Another way to get exposure to gold is through a gold ETF like the SPDR Gold Shares ETF (New York Stock Exchange: GLD, Singapore Stock Exchange: O87, or Hong Kong Stock Exchange: 2840), which tracks the price of gold. It’s the largest physical gold ETF in the world.
Investors who want to own gold but don’t want the hassle and expense of physical ownership can choose to own GLD.
GLD isn’t the same as owning gold, though. You can’t decide you want a few gold bars instead of your shares and cash them in.
The SPDR Gold Shares ETF asserts that every share of the ETF is backed by a bar of gold held in a vault that’s completely separate from the custodian bank’s own stash of gold.
Gold With Less Downside
However…let’s not forget that for much of the past few decades, you would have done pretty well without insurance. Gold has performed well during certain periods—but dismally during many others.
Gold fared worse than most major indexes around the world over the past five years. However, over the past 10 and 20 years it’s performed in line with global indexes.
So while gold is great to own when times are tricky, it can be a deadweight on your portfolio the rest of the time. I definitely believe that it’s worth owning gold anyway—you buy insurance in case you need it, and you’re relieved that you have it when you do.
However, there’s another way to enjoy the insurance of gold—while not suffering from its poor performance the rest of the time.
Consider adding Sprott Inc. (Toronto Stock Exchange: II; U.S. OTC: SPOXF), a unique asset management company that offers all the upside of gold, but with a lot less of the downside, to your portfolio. Sprott manage other peoples’ gold for them, and take a fee for doing so, which means they profit well from gold even when the value of the metal itself is underperforming. By investing in Sprott, you get to have your money in gold, as well as in a profitable company related to it. Which is why I like to say doing so is the ‘clever’ way of investing in gold. The shares are already up 35% since late November, but I think they have a lot further to run.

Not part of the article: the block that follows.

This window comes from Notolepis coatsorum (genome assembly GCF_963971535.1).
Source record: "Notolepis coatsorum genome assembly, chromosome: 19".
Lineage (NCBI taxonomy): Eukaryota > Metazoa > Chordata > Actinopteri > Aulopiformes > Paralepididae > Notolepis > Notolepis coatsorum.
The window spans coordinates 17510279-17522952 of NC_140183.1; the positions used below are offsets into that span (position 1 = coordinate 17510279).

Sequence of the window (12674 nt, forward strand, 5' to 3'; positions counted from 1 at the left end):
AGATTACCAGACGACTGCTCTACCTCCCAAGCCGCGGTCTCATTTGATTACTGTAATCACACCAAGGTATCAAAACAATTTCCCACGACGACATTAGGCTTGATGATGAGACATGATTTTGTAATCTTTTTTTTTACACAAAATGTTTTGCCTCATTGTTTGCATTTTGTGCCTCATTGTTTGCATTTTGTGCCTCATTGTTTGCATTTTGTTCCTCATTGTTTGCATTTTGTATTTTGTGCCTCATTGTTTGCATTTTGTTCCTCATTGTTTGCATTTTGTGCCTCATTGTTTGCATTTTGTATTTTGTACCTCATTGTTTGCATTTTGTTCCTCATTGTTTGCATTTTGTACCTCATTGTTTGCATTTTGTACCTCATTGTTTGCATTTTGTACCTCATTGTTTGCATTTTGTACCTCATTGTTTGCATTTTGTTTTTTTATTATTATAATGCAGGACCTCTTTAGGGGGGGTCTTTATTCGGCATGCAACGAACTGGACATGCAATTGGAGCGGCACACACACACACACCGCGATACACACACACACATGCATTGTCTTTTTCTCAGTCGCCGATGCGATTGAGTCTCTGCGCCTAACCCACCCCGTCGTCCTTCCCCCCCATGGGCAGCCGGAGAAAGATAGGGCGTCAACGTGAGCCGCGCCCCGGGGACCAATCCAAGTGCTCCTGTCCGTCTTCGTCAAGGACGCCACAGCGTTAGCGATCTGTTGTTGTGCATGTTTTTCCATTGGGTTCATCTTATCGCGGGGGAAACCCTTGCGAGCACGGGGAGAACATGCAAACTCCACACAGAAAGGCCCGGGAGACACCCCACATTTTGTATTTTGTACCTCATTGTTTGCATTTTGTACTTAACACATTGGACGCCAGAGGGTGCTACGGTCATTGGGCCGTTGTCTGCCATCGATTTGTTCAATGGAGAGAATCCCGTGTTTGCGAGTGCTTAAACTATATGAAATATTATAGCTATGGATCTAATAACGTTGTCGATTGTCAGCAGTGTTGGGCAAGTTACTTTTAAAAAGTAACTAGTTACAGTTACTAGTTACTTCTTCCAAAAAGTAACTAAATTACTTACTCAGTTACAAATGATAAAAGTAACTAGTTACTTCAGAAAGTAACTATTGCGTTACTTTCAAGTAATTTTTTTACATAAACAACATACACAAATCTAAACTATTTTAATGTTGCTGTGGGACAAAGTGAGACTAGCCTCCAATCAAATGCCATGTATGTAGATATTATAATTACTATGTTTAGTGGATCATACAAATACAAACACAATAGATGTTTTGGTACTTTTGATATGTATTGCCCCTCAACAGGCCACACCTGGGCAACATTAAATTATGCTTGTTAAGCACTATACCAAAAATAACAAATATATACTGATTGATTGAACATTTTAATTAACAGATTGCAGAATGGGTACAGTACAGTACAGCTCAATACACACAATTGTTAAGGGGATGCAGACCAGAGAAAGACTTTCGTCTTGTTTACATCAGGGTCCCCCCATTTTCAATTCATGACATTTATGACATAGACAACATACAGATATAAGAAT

Editor’s Note: Kim Iskyan is the Publisher of Stansberry Churchouse Research, and has lived and worked in 10 countries including Spain, Russia, Sri Lanka and the United States. Along the way, he’s learned something about how markets work… and what matters (and doesn’t matter) in the world of investing. Kim has been a stock analyst and research director for a big emerging market investment bank, managed a hedge fund, and sold mutual funds to private bankers. He’s also advised Fortune 50 companies on political risk and helped build stock exchanges from scratch in countries that few people could find on a map.
Stansberry Churchouse Research is an independent investment research company based in Singapore and Hong Kong that delivers investment insight on Asia and around the world. You can learn more ways to invest in hard assets like gold and real estate through Stansberry Churchouse’s flagship newsletter, The Churchouse Letter. See: StansberryChurchouse.com for more details.